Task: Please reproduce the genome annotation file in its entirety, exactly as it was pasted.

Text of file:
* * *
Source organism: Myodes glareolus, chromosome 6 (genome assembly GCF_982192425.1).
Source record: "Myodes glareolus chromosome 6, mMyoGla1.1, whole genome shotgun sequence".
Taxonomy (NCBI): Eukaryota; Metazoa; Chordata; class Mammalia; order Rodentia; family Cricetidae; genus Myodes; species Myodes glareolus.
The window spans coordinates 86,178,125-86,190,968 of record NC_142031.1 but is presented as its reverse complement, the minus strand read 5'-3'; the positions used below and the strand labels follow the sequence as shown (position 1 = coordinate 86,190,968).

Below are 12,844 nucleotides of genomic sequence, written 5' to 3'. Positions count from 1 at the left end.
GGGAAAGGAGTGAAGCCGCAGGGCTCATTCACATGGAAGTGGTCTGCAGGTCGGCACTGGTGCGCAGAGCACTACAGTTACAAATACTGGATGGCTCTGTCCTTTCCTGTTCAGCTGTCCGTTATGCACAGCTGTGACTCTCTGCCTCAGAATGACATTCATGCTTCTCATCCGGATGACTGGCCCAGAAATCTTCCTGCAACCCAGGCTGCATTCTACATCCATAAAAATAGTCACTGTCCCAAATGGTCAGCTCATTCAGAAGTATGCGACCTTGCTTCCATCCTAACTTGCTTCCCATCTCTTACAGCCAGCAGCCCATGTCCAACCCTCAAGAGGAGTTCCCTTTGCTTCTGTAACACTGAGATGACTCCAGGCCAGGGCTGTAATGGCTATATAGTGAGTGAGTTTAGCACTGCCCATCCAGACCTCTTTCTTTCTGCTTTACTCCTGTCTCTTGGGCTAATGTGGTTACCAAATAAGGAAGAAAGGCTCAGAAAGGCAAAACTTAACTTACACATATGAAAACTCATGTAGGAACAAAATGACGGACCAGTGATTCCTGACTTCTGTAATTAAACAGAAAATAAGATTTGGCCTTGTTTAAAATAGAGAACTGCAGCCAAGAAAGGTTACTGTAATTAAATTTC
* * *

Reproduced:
Source organism: Myodes glareolus, chromosome 6 (genome assembly GCF_982192425.1).
Source record: "Myodes glareolus chromosome 6, mMyoGla1.1, whole genome shotgun sequence".
Taxonomy (NCBI): Eukaryota; Metazoa; Chordata; class Mammalia; order Rodentia; family Cricetidae; genus Myodes; species Myodes glareolus.
The window spans coordinates 86,178,125-86,190,968 of record NC_142031.1 but is presented as its reverse complement, the minus strand read 5'-3'; the positions used below and the strand labels follow the sequence as shown (position 1 = coordinate 86,190,968).

Below are 12,844 nucleotides of genomic sequence, written 5' to 3'. Positions count from 1 at the left end.
GGGAAAGGAGTGAAGCCGCAGGGCTCATTCACATGGAAGTGGTCTGCAGGTCGGCACTGGTGCGCAGAGCACTACAGTTACAAATACTGGATGGCTCTGTCCTTTCCTGTTCAGCTGTCCGTTATGCACAGCTGTGACTCTCTGCCTCAGAATGACATTCATGCTTCTCATCCGGATGACTGGCCCAGAAATCTTCCTGCAACCCAGGCTGCATTCTACATCCATAAAAATAGTCACTGTCCCAAATGGTCAGCTCATTCAGAAGTATGCGACCTTGCTTCCATCCTAACTTGCTTCCCATCTCTTACAGCCAGCAGCCCATGTCCAACCCTCAAGAGGAGTTCCCTTTGCTTCTGTAACACTGAGATGACTCCAGGCCAGGGCTGTAATGGCTATATAGTGAGTGAGTTTAGCACTGCCCATCCAGACCTCTTTCTTTCTGCTTTACTCCTGTCTCTTGGGCTAATGTGGTTACCAAATAAGGAAGAAAGGCTCAGAAAGGCAAAACTTAACTTACACATATGAAAACTCATGTAGGAACAAAATGACGGACCAGTGATTCCTGACTTCTGTAATTAAACAGAAAATAAGATTTGGCCTTGTTTAAAATAGAGAACTGCAGCCAAGAAAGGTTACTGTAATTAAATTTC